The past week has been particularly difficult for Kanye West fans. Since reactivating his Twitter account on April 13, the rapper has declared his love for Trump — "You don't have to agree with Trump but the mob can't make me not love him" — and showed enthusiasm for a prospective meeting with Trump-supporting billionaire Peter Thiel. Though West had previously taken a meeting with Trump, shortly after the election, this was the first time he appeared to actually endorse the president. People reacted by saying West had finally hit the point of no return, sharing memes of the rapper in the “sunken place,” and laughing at the hypocrisy of West championing free speech and free thought while showing admiration for the man who spent a fortune to shutter Gawker. But if you’ve been paying attention, you’ll realize that West’s current behavior falls in line with what made him appealing in the first place.
Because in addition to his brutal honesty and glowing narcissism, West is someone who thinks of himself as a perpetual underdog and who still seeks validation from various elites.
West has spent the entirety of his career trying to kick the door down on spaces he has been excluded from. On his debut album back in 2004, West waxed poetic about how he was laughed at by his label for wanting to transition from producer to rapper, and made the hit song “Jesus Walks” about how difficult it’d be to get Christian rap on the radio. He often scoffed at the amount of awards he would lose even while being ranked 11th for the most Grammys won of all time.
He considered himself to be an underdog, facing off against naysayers, white supremacists, and stubborn institutions, but he was also an early advocate for certain social justice issues, talking about the effects of the drug trade on young black men, speaking out against anti-gay sentiment in the hip-hop community well before other people of his level of fame, and most infamously decrying the media coverage of black victims of Hurricane Katrina and President George W. Bush’s handling of the catastrophe in 2005. While those views are well within the mainstream today, West’s outspokenness was not cosigned by his peers at the time.
West’s message of individuality, self-worth, and perseverance in lines like “Every motherfucker told me that I couldn't rhyme / Now I could let these dream killers kill my self-esteem / Or use my arrogance as the steam to power my dreams” from his 2004 song “Last Call” seemed to really resonate with his young audience, and put West in the position where his voice helped many young fans find theirs. By sharing his own stories he stumbled into being a role model for a generation of teens looking for a way to be their authentic selves.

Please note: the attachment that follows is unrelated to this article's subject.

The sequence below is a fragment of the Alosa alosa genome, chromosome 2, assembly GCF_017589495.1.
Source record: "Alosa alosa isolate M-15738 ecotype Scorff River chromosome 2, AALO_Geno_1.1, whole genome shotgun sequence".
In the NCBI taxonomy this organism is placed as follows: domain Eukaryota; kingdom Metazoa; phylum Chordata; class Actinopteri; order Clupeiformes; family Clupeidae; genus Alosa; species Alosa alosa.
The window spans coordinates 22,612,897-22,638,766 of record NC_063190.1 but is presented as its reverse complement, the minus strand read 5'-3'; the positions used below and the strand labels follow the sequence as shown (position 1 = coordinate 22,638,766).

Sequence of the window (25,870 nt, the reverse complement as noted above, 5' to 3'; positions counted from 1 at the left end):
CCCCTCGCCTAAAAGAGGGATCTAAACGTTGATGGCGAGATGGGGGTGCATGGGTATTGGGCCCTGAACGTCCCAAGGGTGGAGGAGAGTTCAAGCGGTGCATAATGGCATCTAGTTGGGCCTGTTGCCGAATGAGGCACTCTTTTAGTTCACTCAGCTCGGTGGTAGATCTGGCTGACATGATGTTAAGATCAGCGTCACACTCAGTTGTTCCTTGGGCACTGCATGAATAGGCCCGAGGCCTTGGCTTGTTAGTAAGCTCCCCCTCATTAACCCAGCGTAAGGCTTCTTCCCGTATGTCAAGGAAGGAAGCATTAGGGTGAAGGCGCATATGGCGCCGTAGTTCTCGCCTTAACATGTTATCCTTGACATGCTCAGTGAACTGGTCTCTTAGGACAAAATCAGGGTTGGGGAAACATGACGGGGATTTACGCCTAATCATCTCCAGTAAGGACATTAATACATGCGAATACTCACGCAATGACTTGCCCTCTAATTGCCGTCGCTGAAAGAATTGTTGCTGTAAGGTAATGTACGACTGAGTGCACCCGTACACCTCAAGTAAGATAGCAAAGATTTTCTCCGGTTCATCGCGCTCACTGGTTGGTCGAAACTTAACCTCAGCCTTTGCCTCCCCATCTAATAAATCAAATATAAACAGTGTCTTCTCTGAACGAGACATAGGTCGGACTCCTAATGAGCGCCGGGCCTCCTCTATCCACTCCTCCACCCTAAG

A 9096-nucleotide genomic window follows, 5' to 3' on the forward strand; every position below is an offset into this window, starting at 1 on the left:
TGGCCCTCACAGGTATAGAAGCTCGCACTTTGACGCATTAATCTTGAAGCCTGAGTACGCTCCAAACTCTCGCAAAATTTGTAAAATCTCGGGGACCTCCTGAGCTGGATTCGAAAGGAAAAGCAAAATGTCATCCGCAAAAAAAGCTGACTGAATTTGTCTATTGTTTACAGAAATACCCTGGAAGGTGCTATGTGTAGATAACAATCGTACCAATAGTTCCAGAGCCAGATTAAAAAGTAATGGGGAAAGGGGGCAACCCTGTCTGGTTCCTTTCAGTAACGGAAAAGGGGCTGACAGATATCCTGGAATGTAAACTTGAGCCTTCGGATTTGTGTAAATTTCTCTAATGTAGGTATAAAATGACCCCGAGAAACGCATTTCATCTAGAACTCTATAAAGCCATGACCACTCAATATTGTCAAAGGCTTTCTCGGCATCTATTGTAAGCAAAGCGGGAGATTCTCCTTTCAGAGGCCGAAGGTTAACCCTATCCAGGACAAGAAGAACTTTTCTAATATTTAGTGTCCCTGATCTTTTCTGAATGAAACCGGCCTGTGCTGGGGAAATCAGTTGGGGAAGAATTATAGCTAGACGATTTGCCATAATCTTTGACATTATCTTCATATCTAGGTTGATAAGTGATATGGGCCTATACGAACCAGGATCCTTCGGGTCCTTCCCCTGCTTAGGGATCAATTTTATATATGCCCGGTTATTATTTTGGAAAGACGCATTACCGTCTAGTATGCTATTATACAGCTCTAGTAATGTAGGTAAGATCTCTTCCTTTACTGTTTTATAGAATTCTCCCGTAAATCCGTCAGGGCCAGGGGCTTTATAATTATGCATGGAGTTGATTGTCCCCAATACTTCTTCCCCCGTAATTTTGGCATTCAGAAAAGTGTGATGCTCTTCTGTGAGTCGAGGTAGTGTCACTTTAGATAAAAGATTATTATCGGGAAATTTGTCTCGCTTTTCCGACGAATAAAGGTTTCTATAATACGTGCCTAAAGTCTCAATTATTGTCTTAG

West is someone who thinks of himself as a perpetual underdog and who still seeks validation from various elites.
West was generally consistent in getting positive feedback for his unsolicited opinions, but a big turning point around West’s public persona was the infamous 2009 MTV Video Music Awards with Taylor Swift. More so than his repudiation of Bush, his interruption of the young country star accepting the award for Best Female Video made West a kind of a martyr for free speech. While it was objectively a rude gesture, in that moment, West vs. Swift became a tableau for the rejection of white mediocrity eclipsing black art, a message most of West’s black fans were happy to see brought to light. Even immediately after, rapper Wale fronting the awards show’s house band said, “You can't fault a man for speaking his mind.” West was put through the wringer for challenging what art deserves recognition, famously going on The Tonight Show With Jay Leno and shedding a tear when asked what his recently deceased mother would have thought of his behavior. But the gesture won him ardent support from those critical of awards shows, establishing West as a more honest barometer of the music industry, especially given how quick he was to concede awards he won to the artist he felt was more deserving.